“Sports has the power to change the world. It has the power to inspire. It has the power to unite people in a way little else does. It speaks to youths in a language they understand. Sports can create hope where once was only despair. It is more powerful than government in breaking down racial barriers. It laughs in the face of all types of discrimination.”
— Nelson Mandela
There were hugs — lots of them. Countless handshakes, too. Not to mention loud outbursts of laughter while reminiscing about the glory days.
West Indies Cricket Legends Weekend, which took place over three days at three venues in Broward County this past weekend, was part reunion, part tribute — and by all accounts, a total success.
Brian Lara was in town, looking fit and scoring 108 runs to help the Legends team easily defeat a U.S.-based Cavaliers XI squad in front of about 3,000 spectators at Central Broward Regional Park. Looking on from the “legends booth” at the stadium were cricket icons such as Sir Garfield Sobers, Lance Gibbs, Sir Andy Roberts and Sir Wes Hall.
Twenty-five West Indies cricket legends converged on South Florida to attend the event that was organized by the Lawrence Rowe Foundation and Class-A Events. Rowe, a native of Jamaica and former West Indies cricket star, has been a South Florida resident for more than 30 years.
Proceeds from the event will benefit Rowe’s Foundation, which helps mentor and tutor at-risk children ages 7 to 14.
“It was a very good weekend,” Rowe said. “We had a few glitches and I was a little disappointed by the crowd [at Sunday’s match], but the overwhelming reaction from the legends was positive.”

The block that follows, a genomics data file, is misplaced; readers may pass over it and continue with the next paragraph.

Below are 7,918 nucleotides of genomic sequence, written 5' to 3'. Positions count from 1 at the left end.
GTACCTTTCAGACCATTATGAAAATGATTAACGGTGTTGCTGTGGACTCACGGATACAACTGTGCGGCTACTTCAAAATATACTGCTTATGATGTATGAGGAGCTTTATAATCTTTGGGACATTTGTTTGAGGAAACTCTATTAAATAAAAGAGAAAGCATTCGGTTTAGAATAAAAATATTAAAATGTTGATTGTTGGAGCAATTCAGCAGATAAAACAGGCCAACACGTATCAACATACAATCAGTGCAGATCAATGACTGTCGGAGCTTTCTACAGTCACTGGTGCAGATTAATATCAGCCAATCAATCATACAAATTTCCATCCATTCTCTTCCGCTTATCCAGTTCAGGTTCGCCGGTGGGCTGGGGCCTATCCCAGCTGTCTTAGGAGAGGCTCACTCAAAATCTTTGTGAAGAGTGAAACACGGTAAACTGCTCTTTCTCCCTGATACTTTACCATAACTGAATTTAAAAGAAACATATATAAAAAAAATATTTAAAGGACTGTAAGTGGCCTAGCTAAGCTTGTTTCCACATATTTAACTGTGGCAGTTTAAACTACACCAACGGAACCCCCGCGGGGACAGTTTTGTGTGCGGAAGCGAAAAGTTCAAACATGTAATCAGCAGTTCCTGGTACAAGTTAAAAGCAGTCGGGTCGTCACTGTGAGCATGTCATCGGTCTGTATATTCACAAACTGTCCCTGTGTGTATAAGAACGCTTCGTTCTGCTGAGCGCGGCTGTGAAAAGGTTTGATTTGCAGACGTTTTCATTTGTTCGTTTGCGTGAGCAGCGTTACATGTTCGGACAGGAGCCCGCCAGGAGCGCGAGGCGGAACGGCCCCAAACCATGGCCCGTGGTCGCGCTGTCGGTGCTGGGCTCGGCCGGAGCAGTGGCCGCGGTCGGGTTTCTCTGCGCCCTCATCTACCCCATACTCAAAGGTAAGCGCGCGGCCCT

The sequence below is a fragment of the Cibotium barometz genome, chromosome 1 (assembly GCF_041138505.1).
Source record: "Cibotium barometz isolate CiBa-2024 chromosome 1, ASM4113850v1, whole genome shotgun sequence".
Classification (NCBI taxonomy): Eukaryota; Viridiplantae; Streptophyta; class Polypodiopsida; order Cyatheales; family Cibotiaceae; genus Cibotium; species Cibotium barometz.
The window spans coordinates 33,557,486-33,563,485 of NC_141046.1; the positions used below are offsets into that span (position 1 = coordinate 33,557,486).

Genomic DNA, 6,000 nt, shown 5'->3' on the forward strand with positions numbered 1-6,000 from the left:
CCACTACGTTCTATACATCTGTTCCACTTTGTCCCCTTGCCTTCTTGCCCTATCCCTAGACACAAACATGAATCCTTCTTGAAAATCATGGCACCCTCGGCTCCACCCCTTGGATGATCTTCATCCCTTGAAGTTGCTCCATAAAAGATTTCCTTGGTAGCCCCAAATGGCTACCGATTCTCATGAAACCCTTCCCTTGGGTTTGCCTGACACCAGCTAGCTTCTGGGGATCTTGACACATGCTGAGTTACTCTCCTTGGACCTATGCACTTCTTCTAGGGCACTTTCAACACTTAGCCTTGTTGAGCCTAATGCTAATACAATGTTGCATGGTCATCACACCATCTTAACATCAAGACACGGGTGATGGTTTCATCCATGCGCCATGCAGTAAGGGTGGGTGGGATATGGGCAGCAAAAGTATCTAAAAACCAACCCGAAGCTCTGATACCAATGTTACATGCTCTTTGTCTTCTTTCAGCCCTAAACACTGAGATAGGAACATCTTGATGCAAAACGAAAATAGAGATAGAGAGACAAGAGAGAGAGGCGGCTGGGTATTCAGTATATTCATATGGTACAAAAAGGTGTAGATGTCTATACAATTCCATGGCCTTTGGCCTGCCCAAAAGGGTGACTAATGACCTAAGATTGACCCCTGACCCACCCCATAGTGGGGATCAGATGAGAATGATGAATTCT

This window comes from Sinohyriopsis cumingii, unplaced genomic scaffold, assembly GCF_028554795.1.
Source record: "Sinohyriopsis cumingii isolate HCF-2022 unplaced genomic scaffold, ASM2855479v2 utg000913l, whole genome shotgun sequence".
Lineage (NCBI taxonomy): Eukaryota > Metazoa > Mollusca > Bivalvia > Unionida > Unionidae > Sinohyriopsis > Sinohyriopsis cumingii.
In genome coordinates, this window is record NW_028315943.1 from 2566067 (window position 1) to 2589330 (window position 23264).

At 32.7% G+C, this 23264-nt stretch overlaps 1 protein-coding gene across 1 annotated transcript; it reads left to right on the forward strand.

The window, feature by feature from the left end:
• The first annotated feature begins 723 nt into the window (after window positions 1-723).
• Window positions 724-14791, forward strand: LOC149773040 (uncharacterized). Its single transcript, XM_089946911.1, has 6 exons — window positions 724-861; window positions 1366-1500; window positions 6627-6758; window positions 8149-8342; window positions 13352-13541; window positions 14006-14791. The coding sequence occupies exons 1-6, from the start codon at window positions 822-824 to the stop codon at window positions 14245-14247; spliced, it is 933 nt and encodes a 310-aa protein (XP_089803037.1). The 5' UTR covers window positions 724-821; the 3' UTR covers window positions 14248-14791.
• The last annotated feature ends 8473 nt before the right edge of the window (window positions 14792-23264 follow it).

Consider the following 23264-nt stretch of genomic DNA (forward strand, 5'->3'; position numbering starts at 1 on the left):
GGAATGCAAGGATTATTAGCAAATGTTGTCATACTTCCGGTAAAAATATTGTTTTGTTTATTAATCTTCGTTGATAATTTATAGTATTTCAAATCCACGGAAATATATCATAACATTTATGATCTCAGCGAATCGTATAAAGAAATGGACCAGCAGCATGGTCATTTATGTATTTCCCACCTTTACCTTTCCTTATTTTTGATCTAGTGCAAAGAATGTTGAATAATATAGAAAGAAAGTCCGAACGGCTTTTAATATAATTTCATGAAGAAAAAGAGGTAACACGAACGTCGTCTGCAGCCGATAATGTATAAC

The event began Friday night with a “meet and greet” at the Sheraton Suites Hotel in Plantation. On Saturday night there was a banquet at the South Florida Conference Center in Margate, followed by Sunday’s exhibition match.
Sobers, widely considered the greatest cricket player ever, was a fan favorite during the weekend, posing for hundreds of photos and signing bats and other memorabilia.
“This weekend has been wonderful,” said Sobers, 78, who lives in his native Barbados. “It’s one of the best I’ve been to in a long time. Lawrence worked hard to put it on.”
Former West Indies wicket keeper Deryck Murray concurred.
“It’s a tremendous opportunity for us as individuals to interact,” he said. “It’s an important occasion for the people of Florida. Hopefully it will inspire others to do the same.”
Erstwhile fast bowler Hall, a virtual renaissance man who has been a cricketer, politician, businessman, West Indies Cricket Board president, and now an ordained minister, said what he liked best about the event was Rowe’s effort to give back to the community.
“I’m seeing great evidence of him helping the youth,” Hall said. “You can give back not only to the place you come from, but also give back to your adopted country. It’s a tremendous privilege to be with the guys again. This is what we as older West Indies players should do — support ventures like these.”
Rowe said the event was so well-received that one group is already trying to organize a Cricket Legends weekend in North Carolina later this year.
“We’re also getting calls from New York,” Rowe said. “We hope to make it an annual event [in South Florida]. Next time we may even have a different format, like three teams.”
Rowe said he hopes to bring even more West Indies legends for the next South Florida event, such as Viv Richards, Clive Lloyd and Courtney Walsh — who were unable to attend this past weekend because of scheduling conflicts.
“We’re really garnering a lot of support,” he said.